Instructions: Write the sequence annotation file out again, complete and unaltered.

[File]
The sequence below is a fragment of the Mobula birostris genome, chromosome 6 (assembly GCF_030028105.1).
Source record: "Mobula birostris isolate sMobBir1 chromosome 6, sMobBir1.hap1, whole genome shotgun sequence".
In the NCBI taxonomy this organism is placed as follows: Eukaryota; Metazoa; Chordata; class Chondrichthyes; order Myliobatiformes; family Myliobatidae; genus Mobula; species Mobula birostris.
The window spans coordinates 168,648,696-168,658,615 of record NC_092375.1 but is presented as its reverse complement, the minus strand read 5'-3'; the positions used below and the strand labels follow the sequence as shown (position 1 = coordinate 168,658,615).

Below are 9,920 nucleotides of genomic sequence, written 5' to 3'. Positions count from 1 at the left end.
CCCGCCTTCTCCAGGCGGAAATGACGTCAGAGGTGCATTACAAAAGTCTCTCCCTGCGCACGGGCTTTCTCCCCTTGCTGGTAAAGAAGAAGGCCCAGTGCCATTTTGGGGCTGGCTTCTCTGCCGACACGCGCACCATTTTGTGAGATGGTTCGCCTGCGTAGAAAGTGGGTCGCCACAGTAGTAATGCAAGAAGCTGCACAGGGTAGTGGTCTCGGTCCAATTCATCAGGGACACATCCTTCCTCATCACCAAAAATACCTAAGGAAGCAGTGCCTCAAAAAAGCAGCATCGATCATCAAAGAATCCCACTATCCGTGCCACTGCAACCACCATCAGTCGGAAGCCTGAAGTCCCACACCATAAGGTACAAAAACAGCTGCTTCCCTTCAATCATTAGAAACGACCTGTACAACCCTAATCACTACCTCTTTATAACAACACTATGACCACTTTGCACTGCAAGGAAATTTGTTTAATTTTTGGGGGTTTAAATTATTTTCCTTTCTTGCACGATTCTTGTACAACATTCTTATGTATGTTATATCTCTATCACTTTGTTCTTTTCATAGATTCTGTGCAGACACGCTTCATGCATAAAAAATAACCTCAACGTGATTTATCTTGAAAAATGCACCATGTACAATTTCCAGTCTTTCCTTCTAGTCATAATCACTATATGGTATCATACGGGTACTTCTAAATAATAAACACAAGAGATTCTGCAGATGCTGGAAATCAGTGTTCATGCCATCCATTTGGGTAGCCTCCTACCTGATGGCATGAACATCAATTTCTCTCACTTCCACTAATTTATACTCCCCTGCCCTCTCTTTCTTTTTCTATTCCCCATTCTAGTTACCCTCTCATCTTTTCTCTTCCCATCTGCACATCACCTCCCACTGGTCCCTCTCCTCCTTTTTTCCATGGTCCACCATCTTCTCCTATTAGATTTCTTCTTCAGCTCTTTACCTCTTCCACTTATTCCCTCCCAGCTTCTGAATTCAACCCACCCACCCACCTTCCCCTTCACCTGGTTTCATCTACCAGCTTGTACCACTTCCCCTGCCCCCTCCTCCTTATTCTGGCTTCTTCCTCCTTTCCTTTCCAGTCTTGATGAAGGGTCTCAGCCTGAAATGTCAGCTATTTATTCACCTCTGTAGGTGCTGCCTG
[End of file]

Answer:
The sequence below is a fragment of the Mobula birostris genome, chromosome 6 (assembly GCF_030028105.1).
Source record: "Mobula birostris isolate sMobBir1 chromosome 6, sMobBir1.hap1, whole genome shotgun sequence".
In the NCBI taxonomy this organism is placed as follows: Eukaryota; Metazoa; Chordata; class Chondrichthyes; order Myliobatiformes; family Myliobatidae; genus Mobula; species Mobula birostris.
The window spans coordinates 168,648,696-168,658,615 of record NC_092375.1 but is presented as its reverse complement, the minus strand read 5'-3'; the positions used below and the strand labels follow the sequence as shown (position 1 = coordinate 168,658,615).

Below are 9,920 nucleotides of genomic sequence, written 5' to 3'. Positions count from 1 at the left end.
CCCGCCTTCTCCAGGCGGAAATGACGTCAGAGGTGCATTACAAAAGTCTCTCCCTGCGCACGGGCTTTCTCCCCTTGCTGGTAAAGAAGAAGGCCCAGTGCCATTTTGGGGCTGGCTTCTCTGCCGACACGCGCACCATTTTGTGAGATGGTTCGCCTGCGTAGAAAGTGGGTCGCCACAGTAGTAATGCAAGAAGCTGCACAGGGTAGTGGTCTCGGTCCAATTCATCAGGGACACATCCTTCCTCATCACCAAAAATACCTAAGGAAGCAGTGCCTCAAAAAAGCAGCATCGATCATCAAAGAATCCCACTATCCGTGCCACTGCAACCACCATCAGTCGGAAGCCTGAAGTCCCACACCATAAGGTACAAAAACAGCTGCTTCCCTTCAATCATTAGAAACGACCTGTACAACCCTAATCACTACCTCTTTATAACAACACTATGACCACTTTGCACTGCAAGGAAATTTGTTTAATTTTTGGGGGTTTAAATTATTTTCCTTTCTTGCACGATTCTTGTACAACATTCTTATGTATGTTATATCTCTATCACTTTGTTCTTTTCATAGATTCTGTGCAGACACGCTTCATGCATAAAAAATAACCTCAACGTGATTTATCTTGAAAAATGCACCATGTACAATTTCCAGTCTTTCCTTCTAGTCATAATCACTATATGGTATCATACGGGTACTTCTAAATAATAAACACAAGAGATTCTGCAGATGCTGGAAATCAGTGTTCATGCCATCCATTTGGGTAGCCTCCTACCTGATGGCATGAACATCAATTTCTCTCACTTCCACTAATTTATACTCCCCTGCCCTCTCTTTCTTTTTCTATTCCCCATTCTAGTTACCCTCTCATCTTTTCTCTTCCCATCTGCACATCACCTCCCACTGGTCCCTCTCCTCCTTTTTTCCATGGTCCACCATCTTCTCCTATTAGATTTCTTCTTCAGCTCTTTACCTCTTCCACTTATTCCCTCCCAGCTTCTGAATTCAACCCACCCACCCACCTTCCCCTTCACCTGGTTTCATCTACCAGCTTGTACCACTTCCCCTGCCCCCTCCTCCTTATTCTGGCTTCTTCCTCCTTTCCTTTCCAGTCTTGATGAAGGGTCTCAGCCTGAAATGTCAGCTATTTATTCACCTCTGTAGGTGCTGCCTG